We’ve been seeing the words “decriminalization” and “legalization” being tossed around news headlines countless times over the last few years.
On the surface, it can seem like both are good news when it comes to cannabis. They both are signs of progress, but there are huge differences between the two. If we truly care about cannabis being widely available to everyone who needs it, we should understand the difference between these terms so that we know what it is we have to do to get cannabis where it is rightfully, as soon as possible.
Cannabis decriminalization occurs when criminal penalties enforced on personal consumption are relaxed. Police officers tend to ignore minor cases when people are caught for possession of tiny amounts of cannabis that were only intended for personal consumption. When cannabis is decriminalized, it also means that sale and production of cannabis are still unregulated but if you do get caught by law enforcement, you are subject to civil penalties instead of harsh criminal charges.
Decriminalization is certainly not enough if you want cannabis to progress. It should merely be seen as a step forward towards achieving total regulation and legalization. Leaving cannabis decriminalized in states is better than a total ban, as it reduces severe criminal charges and the number of people that are incarcerated and arrested, but it actually encourages criminal monopoly in the cannabis trade. If cannabis is unregulated, drug cartels and gangs still thrive in society. It means that there is a greater risk that underage kids will be able to access drugs on the street, which also tend to increase crime as previous studies have shown.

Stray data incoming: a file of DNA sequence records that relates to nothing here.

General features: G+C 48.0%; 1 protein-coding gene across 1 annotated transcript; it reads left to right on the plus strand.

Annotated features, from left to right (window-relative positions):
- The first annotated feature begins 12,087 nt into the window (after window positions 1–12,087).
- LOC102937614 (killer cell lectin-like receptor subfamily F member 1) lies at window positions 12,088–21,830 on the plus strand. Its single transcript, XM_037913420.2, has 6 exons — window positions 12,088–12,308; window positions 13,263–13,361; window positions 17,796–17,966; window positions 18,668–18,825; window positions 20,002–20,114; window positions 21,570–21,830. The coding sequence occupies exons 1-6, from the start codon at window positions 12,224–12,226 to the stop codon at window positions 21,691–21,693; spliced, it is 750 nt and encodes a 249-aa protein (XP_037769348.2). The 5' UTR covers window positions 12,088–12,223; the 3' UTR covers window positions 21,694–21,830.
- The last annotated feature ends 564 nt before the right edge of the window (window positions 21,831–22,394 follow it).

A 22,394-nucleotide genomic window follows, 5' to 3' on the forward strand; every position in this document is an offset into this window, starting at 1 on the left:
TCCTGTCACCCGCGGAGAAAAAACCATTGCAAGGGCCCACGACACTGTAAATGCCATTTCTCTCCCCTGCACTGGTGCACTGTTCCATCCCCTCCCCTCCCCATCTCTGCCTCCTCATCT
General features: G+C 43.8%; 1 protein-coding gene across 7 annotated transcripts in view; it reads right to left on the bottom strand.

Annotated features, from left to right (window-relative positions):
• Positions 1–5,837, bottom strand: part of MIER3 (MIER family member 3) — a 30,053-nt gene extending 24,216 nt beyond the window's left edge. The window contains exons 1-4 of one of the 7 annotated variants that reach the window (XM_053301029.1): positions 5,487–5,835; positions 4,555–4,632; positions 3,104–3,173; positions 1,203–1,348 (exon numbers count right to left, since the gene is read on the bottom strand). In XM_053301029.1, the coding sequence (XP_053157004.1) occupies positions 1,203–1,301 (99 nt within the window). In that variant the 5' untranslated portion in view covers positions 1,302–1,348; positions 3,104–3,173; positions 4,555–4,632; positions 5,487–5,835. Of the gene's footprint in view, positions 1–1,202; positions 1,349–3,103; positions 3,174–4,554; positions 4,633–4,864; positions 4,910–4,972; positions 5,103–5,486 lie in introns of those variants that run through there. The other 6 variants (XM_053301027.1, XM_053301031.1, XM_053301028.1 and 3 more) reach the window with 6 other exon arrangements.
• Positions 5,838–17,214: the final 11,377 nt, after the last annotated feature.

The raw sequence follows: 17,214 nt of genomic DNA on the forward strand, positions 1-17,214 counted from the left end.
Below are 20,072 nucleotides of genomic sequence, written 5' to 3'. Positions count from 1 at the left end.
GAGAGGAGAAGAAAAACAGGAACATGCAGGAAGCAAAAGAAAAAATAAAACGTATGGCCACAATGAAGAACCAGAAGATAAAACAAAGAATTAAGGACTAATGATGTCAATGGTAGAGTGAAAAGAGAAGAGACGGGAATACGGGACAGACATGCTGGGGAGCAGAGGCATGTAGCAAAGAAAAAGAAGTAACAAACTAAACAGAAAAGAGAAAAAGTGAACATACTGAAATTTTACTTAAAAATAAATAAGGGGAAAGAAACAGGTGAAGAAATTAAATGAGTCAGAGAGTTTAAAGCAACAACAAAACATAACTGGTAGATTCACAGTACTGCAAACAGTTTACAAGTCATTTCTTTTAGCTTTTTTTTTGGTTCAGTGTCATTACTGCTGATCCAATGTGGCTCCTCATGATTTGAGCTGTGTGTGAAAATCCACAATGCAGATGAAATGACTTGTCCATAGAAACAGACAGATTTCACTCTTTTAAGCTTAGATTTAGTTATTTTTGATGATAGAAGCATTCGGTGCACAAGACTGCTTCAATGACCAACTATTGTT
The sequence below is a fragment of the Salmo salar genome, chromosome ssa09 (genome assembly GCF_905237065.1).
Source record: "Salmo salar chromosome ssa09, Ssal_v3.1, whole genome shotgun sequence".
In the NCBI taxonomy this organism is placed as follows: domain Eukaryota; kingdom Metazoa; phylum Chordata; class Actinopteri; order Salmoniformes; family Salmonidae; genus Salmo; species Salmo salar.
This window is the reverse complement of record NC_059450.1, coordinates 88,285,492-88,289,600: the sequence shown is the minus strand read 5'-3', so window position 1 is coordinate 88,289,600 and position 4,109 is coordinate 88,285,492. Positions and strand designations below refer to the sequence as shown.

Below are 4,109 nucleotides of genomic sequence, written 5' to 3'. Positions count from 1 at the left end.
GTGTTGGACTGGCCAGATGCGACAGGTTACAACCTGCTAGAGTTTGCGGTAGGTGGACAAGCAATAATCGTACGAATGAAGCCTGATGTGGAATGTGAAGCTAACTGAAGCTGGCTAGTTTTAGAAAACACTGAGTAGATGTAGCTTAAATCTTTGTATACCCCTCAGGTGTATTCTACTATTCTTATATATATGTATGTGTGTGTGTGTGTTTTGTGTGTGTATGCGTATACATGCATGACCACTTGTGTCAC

“Decriminalization is only half the answer. As long as supplying drugs remains illegal, the business will remain a criminal monopoly. Jamaica’s gangsters will continue to enjoy total control over the ganja market. They will go on corrupting police, murdering their rivals and pushing their products to children. People who buy cocaine in Portugal face no criminal consequences, but their euros still end up paying the wages of the thugs who saw off heads in Latin America. For the producer countries, going easy on drug-users while insisting that the product remain illegal is the worst of all worlds,” said The Economist back in 2014.
When it comes to legalization, laws that prohibit personal use or possession of cannabis are completely eradicated. It also means that the government can regulate the cannabis industry as well as tax its sale and use. Legalization is always the preferred outcome, and there are many benefits to it.
For one, legalization results in massive job creation. From high-level executive jobs to cultivators, budtenders, consultants and everything in between, legalization has some fantastic economic and income benefits. Not only does the legal cannabis industry create more jobs, but they also pay higher than the average job in the United States.